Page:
LAS VEGAS (KLAS) — A California couple has filed a civil lawsuit against ARIA Resort and Casino alleging racial discrimination after a 2019 visit that ended in security throwing them off the property.
Rhodney and Sundra Henderson of Berkley, California, are suing ARIA based on events recounted in the lawsuit filed on their behalf by attorneys Paola M. Armeni and Gia N. Marina of the law firm
Clark Hill PLLC. The lawsuit was filed Feb. 19.
Rhodney Henderson, 58, is an African-American man who served in the U.S. Navy and owned a construction business for many years. He is now an equipment operator. Sundra Henderson is also African-American, according to the lawsuit. Her age was not provided.
The lawsuit alleges the actions of 10 security guards constituted racial discrimination and caused physical injury, humiliation and denial of membership benefits earned as members of MGM Resorts International’s M Life rewards program. The lawsuit seeks in excess of $50,000 in damages.
The couple traveled to Las Vegas in June 2019 to celebrate their 34th wedding anniversary, according to the lawsuit. They are described as regular customers who were on their final night of a four-day stay at the resort.
After getting a snack, Sundra Henderson went upstairs to their room while Rhodney remained in the casino to play slot machines. After leaving the slots, Rhodney realized he had left his phone behind. When he went looking for the phone, his interactions with security began.
When his phone wasn’t where he left it, Rhodney Henderson “asked a nearby white couple about his missing phone and whether they happened to see anything happen to it when he was gone. The white couple’s reaction seemed suspicious as they patted themselves down, dug through a purse and continued to stare at Mr. Henderson,” according to the lawsuit.
Mr. Henderson walked away and continued to gamble. When he noticed the couple staring and making gestures, he approached them to tell them it wasn’t a big a deal, he just wanted his phone back. The white couple’s reaction was similar to the first time. Mr. Henderson approached ARIA security to advise them of his missing phone.”Excerpt from racial discrimination lawsuit against ARIA Resort and Casino
When he approached security about his missing phone, one guard “accused Mr. Henderson of threatening a white couple on the casino floor and inquired whether Mr. Henderson was a member at the hotel,” and asked for his ID, the lawsuit says. Henderson asked why, and told the guard he was a member at the hotel.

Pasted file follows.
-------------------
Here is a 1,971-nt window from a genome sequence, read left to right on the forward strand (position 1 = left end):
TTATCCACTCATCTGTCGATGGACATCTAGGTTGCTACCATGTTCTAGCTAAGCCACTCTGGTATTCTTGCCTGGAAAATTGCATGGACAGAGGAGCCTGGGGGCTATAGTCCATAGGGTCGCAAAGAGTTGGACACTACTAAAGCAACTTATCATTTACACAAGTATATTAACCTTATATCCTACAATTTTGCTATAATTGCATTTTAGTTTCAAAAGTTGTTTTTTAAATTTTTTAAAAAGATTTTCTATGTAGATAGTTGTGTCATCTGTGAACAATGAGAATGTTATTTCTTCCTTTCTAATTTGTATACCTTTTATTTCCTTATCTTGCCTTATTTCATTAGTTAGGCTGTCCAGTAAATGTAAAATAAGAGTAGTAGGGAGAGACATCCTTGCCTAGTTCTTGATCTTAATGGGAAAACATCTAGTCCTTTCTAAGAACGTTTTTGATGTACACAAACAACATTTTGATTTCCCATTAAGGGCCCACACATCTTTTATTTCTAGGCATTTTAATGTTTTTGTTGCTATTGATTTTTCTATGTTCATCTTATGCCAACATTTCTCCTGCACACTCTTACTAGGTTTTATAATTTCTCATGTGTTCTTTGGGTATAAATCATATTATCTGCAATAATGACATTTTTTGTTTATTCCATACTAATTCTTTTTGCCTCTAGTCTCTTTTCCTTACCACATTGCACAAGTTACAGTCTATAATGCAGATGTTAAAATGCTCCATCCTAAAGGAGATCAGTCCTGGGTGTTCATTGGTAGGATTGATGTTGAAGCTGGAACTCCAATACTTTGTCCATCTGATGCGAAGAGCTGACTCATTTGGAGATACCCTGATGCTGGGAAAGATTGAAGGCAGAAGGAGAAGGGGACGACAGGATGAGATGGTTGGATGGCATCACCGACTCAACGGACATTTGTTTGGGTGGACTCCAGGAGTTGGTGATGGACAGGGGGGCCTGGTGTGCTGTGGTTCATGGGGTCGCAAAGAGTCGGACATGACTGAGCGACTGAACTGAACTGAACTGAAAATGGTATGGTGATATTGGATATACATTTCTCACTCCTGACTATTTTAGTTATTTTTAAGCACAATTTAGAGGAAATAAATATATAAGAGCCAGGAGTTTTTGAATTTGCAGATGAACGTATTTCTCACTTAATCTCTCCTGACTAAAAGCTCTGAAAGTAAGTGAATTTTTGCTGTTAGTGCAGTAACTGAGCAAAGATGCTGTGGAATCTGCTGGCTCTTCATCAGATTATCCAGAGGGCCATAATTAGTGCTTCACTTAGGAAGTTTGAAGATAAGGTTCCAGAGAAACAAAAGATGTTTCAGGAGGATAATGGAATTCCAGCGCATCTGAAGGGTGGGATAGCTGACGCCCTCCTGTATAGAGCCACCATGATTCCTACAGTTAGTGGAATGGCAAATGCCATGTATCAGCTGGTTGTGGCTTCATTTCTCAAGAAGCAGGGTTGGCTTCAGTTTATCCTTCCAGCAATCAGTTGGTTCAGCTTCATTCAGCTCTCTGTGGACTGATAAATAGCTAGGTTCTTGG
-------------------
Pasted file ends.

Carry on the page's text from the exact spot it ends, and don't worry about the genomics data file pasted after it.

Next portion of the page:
The guard then “told Mr. Henderson to leave the premises because he ‘could be lying.’ “
Further accounts describe more officers coming to Henderson’s location, and one guard grabbed his arm. The lawsuit claims four to five guards attacked him and took him to the ground.
He was handcuffed, interrogated and taken to his room, where he and his wife were told to pack up and leave, according to the lawsuit.
The lawsuit alleges the guards treated the couple differently from other customers because of their race, and cites multiple claims for damages in excess of $10,000 each, including physical injuries, and emotional distress. The claims total more than $50,000.
Attorneys also state that Sundra Henderson was “trespassed” from the property when she was not involved in the incident at all. Further, the couple’s hotel room door was kept open, exposing them to humiliation as other guests passed and became aware of the security guards’ actions to throw them out.
Tha lawsuit also cites a previous legal action against another MGM property, The Mirage, in a settled claim of racial discrimination against African-Americans and Hispanics. No further details of that lawsuit were provided.
The lawsuit states: “This was not an isolated incident. There is a history of similar incidents involving African-American guests and invitees at ARIA and MGM franchise hotels throughout the United States, continuing up to and indeed beyond the time of the Henderson’s incident. ARIA’s employees, agents and apparent agents use security guards to challenge and remove African-American guests from Hotel properties. Similarly situated white guests and invitees on Hotel properties were not treated in a similar manner.”